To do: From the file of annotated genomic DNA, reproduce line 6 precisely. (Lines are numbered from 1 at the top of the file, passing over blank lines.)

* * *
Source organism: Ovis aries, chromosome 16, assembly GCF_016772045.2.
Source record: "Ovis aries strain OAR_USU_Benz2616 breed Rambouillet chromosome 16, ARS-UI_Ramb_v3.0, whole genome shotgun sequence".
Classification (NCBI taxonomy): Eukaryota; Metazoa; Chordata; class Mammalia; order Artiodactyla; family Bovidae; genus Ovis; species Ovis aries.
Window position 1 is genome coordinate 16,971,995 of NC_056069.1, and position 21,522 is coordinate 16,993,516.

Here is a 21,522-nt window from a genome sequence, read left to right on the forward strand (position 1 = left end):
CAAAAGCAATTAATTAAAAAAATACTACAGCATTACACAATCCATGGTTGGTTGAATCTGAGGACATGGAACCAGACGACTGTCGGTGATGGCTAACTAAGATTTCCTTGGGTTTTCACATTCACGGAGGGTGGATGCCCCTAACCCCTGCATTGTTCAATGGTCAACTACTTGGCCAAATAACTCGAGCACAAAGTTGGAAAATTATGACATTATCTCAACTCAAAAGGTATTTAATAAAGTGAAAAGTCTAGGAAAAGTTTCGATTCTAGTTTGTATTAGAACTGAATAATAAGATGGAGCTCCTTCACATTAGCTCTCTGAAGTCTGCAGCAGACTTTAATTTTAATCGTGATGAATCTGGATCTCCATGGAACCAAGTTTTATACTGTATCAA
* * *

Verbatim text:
CAAAAGCAATTAATTAAAAAAATACTACAGCATTACACAATCCATGGTTGGTTGAATCTGAGGACATGGAACCAGACGACTGTCGGTGATGGCTAACTAAGATTTCCTTGGGTTTTCACATTCACGGAGGGTGGATGCCCCTAACCCCTGCATTGTTCAATGGTCAACTACTTGGCCAAATAACTCGAGCACAAAGTTGGAAAATTATGACATTATCTCAACTCAAAAGGTATTTAATAAAGTGAAAAGTCTAGGAAAAGTTTCGATTCTAGTTTGTATTAGAACTGAATAATAAGATGGAGCTCCTTCACATTAGCTCTCTGAAGTCTGCAGCAGACTTTAATTTTAATCGTGATGAATCTGGATCTCCATGGAACCAAGTTTTATACTGTATCAA